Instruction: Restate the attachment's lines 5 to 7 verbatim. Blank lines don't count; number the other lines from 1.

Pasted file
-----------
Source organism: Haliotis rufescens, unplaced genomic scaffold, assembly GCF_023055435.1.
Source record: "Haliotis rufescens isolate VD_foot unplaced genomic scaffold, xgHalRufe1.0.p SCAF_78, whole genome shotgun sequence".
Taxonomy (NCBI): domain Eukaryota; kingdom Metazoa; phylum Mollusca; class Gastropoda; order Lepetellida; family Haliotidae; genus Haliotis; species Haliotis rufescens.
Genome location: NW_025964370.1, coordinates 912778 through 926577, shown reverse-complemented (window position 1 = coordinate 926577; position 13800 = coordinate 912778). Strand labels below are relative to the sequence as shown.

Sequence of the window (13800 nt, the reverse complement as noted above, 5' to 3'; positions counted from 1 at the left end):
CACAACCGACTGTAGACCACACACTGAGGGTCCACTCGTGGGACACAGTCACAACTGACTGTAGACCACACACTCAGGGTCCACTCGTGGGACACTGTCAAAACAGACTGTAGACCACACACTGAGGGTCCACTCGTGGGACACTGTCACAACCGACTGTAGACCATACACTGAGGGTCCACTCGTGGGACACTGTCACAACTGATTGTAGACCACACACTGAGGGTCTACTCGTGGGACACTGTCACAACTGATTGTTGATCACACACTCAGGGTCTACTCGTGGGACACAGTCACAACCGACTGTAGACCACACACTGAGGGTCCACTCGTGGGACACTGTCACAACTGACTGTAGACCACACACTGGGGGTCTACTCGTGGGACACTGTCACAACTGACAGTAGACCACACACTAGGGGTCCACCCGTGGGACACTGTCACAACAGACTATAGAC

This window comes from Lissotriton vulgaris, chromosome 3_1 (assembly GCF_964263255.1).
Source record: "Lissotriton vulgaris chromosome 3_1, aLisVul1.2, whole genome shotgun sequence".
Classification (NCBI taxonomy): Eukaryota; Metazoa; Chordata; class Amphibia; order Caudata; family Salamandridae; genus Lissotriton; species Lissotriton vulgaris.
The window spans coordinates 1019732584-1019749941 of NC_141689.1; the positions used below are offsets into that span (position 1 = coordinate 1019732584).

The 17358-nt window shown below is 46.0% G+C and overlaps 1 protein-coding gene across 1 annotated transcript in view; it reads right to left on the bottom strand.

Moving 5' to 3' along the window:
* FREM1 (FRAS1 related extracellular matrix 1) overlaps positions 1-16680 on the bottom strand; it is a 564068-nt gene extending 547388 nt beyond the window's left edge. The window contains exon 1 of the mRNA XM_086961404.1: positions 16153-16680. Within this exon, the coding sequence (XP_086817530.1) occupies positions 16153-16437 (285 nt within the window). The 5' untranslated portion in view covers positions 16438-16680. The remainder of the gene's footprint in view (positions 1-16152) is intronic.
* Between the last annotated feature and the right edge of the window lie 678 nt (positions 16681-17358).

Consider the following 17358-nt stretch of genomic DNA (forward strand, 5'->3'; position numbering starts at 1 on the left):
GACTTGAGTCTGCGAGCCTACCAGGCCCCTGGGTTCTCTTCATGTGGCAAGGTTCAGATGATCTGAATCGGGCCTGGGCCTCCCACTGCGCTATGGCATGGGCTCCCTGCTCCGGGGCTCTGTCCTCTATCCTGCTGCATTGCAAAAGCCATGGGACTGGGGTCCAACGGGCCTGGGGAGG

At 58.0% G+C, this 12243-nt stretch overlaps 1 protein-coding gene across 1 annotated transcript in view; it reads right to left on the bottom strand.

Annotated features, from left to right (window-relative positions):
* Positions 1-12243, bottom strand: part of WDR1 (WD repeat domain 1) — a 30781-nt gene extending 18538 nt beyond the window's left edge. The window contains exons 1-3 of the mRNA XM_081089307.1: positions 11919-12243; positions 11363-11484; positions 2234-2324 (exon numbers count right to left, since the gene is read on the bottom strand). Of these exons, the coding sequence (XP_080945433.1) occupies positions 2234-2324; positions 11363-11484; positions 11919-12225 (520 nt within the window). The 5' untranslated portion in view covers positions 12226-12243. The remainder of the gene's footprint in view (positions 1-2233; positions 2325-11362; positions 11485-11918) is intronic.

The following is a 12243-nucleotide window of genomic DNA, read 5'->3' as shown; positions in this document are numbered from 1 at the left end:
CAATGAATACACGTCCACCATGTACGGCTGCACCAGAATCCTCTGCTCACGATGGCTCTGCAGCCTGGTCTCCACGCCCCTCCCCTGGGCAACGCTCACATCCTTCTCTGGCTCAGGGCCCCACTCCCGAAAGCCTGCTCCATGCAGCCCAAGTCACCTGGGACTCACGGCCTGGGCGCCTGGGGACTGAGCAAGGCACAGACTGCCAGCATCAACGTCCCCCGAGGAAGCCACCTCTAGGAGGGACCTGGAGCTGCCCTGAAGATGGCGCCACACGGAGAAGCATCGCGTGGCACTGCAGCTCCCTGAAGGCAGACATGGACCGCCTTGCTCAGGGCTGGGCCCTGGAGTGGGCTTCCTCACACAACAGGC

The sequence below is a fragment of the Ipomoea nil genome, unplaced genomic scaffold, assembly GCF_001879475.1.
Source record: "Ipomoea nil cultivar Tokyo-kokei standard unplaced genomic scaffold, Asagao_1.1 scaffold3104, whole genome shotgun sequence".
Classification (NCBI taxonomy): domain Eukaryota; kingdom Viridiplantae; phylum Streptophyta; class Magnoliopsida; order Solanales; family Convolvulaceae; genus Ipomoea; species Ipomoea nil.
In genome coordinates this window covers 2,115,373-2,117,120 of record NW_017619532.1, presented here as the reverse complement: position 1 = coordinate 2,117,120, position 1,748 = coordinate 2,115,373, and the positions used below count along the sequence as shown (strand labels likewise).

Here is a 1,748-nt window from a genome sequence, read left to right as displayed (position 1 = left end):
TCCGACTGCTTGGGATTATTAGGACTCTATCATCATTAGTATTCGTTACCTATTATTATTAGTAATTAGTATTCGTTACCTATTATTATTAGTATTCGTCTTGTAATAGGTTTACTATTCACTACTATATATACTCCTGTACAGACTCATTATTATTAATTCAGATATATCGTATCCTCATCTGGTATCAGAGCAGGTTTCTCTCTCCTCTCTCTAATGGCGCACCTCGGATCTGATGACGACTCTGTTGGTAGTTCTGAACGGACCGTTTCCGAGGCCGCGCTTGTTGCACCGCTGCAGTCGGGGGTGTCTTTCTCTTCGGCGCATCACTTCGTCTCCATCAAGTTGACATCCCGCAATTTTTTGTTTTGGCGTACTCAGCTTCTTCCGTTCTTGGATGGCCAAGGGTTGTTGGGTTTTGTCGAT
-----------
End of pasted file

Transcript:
Sequence of the window (13800 nt, the reverse complement as noted above, 5' to 3'; positions counted from 1 at the left end):
CACAACCGACTGTAGACCACACACTGAGGGTCCACTCGTGGGACACAGTCACAACTGACTGTAGACCACACACTCAGGGTCCACTCGTGGGACACTGTCAAAACAGACTGTAGACCACACACTGAGGGTCCACTCGTGGGACACTGTCACAACCGACTGTAGACCATACACTGAGGGTCCACTCGTGGGACACTGTCACAACTGATTGTAGACCACACACTGAGGGTCTACTCGTGGGACACTGTCACAACTGATTGTTGATCACACACTCAGGGTCTACTCGTGGGACACAGTCACAACCGACTGTAGACCACACACTGAGGGTCCACTCGTGGGACACTGTCACAACTGACTGTAGACCACACACTGGGGGTCTACTCGTGGGACACTGTCACAACTGACAGTAGACCACACACTAGGGGTCCACCCGTGGGACACTGTCACAACAGACTATAGAC

This window comes from Lissotriton vulgaris, chromosome 3_1 (assembly GCF_964263255.1).